For the next step, the ignition is turned on and the transmission placed in reverse. Be sure the emergency brake is engaged and that the wheels are chocked. Using a 12-volt DC test light, the motor-home’s backup light wire is located and the wire from the ECU is spliced in using a butt connector, though the kit supplies a Scotchlok connector. The ground wire is attached to the frame.
Once the sensors in the rear have been installed, the LED monitor is mounted at a desired location on the dash. Our location of choice was on the far left of the dash, just to be certain the power wires would reach the fuse box in the engine compartment. A hole was punched through the existing boot in the firewall so positive and negative wires could be routed to the fuse block. After removing the fuse box cover, we inspected the fuse numbers on the cover to determine the reverse fuse and installed a fuse tap that was purchased at a local auto parts store. We then connected the positive wire to the tap and grounded the negative wire nearby on a metal fender well.
The next step is setting up the zero point adjustment on the SenseStat monitor. To begin, a measurement is taken of all equipment (ladder, etc.) that is attached to the rear of the coach. The SenseStat also offers a stop-line adjustment that easily adjusts the zero point for detection of overhanging objects such as a spare tire or a bicycle rack. The monitor is then programmed to offer visual and audible alarms of all potential hazards.
Once the zero point on the motor-home is set, the specific zones are tested. With a person in the driver’s seat, put the motorhome in reverse and depress the brake. While in reverse, have someone slowly walk past each sensor, starting at No. 1 and continue to pass the other three sensors. This allows the driver to confirm the distance from each sensor to set the audible tone to a desired level.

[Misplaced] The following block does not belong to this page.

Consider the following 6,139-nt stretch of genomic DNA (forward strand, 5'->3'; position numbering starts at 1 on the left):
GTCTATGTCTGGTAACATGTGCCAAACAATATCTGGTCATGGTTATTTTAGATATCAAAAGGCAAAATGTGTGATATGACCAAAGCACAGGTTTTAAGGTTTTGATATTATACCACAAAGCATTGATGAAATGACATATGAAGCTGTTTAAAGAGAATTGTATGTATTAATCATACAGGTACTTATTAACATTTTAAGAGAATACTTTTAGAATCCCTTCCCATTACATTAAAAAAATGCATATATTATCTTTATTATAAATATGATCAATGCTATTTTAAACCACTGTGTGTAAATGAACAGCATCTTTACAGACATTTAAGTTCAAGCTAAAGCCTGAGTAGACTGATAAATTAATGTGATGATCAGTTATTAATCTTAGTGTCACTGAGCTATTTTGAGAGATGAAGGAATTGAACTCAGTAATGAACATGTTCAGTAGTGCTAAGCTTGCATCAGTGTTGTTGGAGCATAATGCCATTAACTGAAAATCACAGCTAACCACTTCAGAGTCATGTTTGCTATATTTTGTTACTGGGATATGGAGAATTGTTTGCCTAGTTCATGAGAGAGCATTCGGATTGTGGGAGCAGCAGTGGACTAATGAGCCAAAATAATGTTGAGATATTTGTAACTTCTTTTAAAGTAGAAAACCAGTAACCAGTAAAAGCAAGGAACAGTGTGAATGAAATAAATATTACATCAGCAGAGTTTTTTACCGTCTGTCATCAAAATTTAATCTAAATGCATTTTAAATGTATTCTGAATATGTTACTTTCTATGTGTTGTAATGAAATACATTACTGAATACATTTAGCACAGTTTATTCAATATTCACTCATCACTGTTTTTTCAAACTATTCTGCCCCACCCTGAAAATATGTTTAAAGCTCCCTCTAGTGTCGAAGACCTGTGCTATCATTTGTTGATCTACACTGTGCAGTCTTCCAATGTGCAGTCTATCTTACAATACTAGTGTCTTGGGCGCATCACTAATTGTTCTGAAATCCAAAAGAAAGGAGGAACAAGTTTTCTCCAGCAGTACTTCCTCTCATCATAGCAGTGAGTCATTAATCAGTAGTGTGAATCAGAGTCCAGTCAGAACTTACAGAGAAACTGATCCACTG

The next test involved backing up to a building to confirm that the zero point distance setting and the audible tone were in the correct sequence to properly alert the driver of nearing obstacles. Subsequent testing revealed that a fast-moving object, such as a bicycle, did not register the alert tones; it seems like the sensors need more time to work since they are wireless. There were no issues with solid objects. Backing a little slower will help ensure proper activation of the SenseStat sensors. SenseStat can also be installed at the top of any motorhome, split between the top and bottom, or even in both the front and rear
for additional protection. The waterproof system
operates in temperatures ranging from minus 22 degrees Fahrenheit to 176
The SenseStat includes informative instructions for a one- to two-hour installation and is backed by a two-year limited warranty. The MSRP is listed at $303 for the Wireless Obstacle Detection Sensor System and $271 for the SenseStat Wired Obstacle Detection Sensor System.
Even if a motorhome is equipped with a backup camera, the SenseStat is
a valuable tool for assisting the driver in safe backing. For less than the cost of an insurance deductible, SenseStat offers detection technology that could save your motorhome from external damages and help protect private property — as well as your pride.